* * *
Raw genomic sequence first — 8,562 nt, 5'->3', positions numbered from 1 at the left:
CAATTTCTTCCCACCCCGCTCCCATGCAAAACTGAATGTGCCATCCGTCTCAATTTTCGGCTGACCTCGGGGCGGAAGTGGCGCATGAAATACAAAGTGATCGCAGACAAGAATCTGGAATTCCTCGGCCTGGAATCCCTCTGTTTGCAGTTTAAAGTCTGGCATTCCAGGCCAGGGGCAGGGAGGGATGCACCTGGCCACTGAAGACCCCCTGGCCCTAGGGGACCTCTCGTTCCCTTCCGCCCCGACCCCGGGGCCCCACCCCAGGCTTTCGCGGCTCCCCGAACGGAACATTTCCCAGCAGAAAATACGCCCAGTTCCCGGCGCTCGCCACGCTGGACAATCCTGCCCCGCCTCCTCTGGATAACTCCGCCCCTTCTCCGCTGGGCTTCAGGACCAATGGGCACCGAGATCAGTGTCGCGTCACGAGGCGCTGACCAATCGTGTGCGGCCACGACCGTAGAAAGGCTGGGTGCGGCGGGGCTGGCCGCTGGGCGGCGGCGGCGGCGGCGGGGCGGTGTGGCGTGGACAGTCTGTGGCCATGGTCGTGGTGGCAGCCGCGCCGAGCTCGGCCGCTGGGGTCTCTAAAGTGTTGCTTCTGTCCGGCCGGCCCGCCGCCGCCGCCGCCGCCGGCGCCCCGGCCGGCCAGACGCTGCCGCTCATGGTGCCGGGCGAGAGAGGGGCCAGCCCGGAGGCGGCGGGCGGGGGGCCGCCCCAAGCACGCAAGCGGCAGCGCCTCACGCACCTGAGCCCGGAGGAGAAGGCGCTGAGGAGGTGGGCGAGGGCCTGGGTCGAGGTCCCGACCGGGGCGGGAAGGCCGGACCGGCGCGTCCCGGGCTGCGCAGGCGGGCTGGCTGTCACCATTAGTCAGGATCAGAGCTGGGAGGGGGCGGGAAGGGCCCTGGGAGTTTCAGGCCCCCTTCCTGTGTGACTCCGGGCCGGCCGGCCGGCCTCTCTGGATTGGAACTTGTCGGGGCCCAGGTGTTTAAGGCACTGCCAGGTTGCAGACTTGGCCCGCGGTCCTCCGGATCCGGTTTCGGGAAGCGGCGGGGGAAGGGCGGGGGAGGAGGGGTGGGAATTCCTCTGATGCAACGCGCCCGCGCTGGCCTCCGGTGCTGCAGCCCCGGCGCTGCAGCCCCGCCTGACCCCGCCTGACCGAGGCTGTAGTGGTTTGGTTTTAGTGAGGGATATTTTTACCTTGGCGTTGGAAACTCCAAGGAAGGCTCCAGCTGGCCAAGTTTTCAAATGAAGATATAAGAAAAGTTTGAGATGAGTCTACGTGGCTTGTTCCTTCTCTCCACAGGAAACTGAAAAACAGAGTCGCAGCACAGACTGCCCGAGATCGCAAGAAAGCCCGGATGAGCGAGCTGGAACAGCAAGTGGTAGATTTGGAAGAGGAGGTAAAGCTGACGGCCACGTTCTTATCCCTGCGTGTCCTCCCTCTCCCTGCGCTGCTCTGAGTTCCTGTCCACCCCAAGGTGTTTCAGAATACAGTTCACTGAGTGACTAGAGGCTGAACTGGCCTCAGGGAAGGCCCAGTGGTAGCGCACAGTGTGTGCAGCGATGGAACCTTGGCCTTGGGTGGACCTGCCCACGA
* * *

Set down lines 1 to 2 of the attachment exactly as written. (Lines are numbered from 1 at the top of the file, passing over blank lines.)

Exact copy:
Raw genomic sequence first — 8,562 nt, 5'->3', positions numbered from 1 at the left:
CAATTTCTTCCCACCCCGCTCCCATGCAAAACTGAATGTGCCATCCGTCTCAATTTTCGGCTGACCTCGGGGCGGAAGTGGCGCATGAAATACAAAGTGATCGCAGACAAGAATCTGGAATTCCTCGGCCTGGAATCCCTCTGTTTGCAGTTTAAAGTCTGGCATTCCAGGCCAGGGGCAGGGAGGGATGCACCTGGCCACTGAAGACCCCCTGGCCCTAGGGGACCTCTCGTTCCCTTCCGCCCCGACCCCGGGGCCCCACCCCAGGCTTTCGCGGCTCCCCGAACGGAACATTTCCCAGCAGAAAATACGCCCAGTTCCCGGCGCTCGCCACGCTGGACAATCCTGCCCCGCCTCCTCTGGATAACTCCGCCCCTTCTCCGCTGGGCTTCAGGACCAATGGGCACCGAGATCAGTGTCGCGTCACGAGGCGCTGACCAATCGTGTGCGGCCACGACCGTAGAAAGGCTGGGTGCGGCGGGGCTGGCCGCTGGGCGGCGGCGGCGGCGGCGGGGCGGTGTGGCGTGGACAGTCTGTGGCCATGGTCGTGGTGGCAGCCGCGCCGAGCTCGGCCGCTGGGGTCTCTAAAGTGTTGCTTCTGTCCGGCCGGCCCGCCGCCGCCGCCGCCGCCGGCGCCCCGGCCGGCCAGACGCTGCCGCTCATGGTGCCGGGCGAGAGAGGGGCCAGCCCGGAGGCGGCGGGCGGGGGGCCGCCCCAAGCACGCAAGCGGCAGCGCCTCACGCACCTGAGCCCGGAGGAGAAGGCGCTGAGGAGGTGGGCGAGGGCCTGGGTCGAGGTCCCGACCGGGGCGGGAAGGCCGGACCGGCGCGTCCCGGGCTGCGCAGGCGGGCTGGCTGTCACCATTAGTCAGGATCAGAGCTGGGAGGGGGCGGGAAGGGCCCTGGGAGTTTCAGGCCCCCTTCCTGTGTGACTCCGGGCCGGCCGGCCGGCCTCTCTGGATTGGAACTTGTCGGGGCCCAGGTGTTTAAGGCACTGCCAGGTTGCAGACTTGGCCCGCGGTCCTCCGGATCCGGTTTCGGGAAGCGGCGGGGGAAGGGCGGGGGAGGAGGGGTGGGAATTCCTCTGATGCAACGCGCCCGCGCTGGCCTCCGGTGCTGCAGCCCCGGCGCTGCAGCCCCGCCTGACCCCGCCTGACCGAGGCTGTAGTGGTTTGGTTTTAGTGAGGGATATTTTTACCTTGGCGTTGGAAACTCCAAGGAAGGCTCCAGCTGGCCAAGTTTTCAAATGAAGATATAAGAAAAGTTTGAGATGAGTCTACGTGGCTTGTTCCTTCTCTCCACAGGAAACTGAAAAACAGAGTCGCAGCACAGACTGCCCGAGATCGCAAGAAAGCCCGGATGAGCGAGCTGGAACAGCAAGTGGTAGATTTGGAAGAGGAGGTAAAGCTGACGGCCACGTTCTTATCCCTGCGTGTCCTCCCTCTCCCTGCGCTGCTCTGAGTTCCTGTCCACCCCAAGGTGTTTCAGAATACAGTTCACTGAGTGACTAGAGGCTGAACTGGCCTCAGGGAAGGCCCAGTGGTAGCGCACAGTGTGTGCAGCGATGGAACCTTGGCCTTGGGTGGACCTGCCCACGA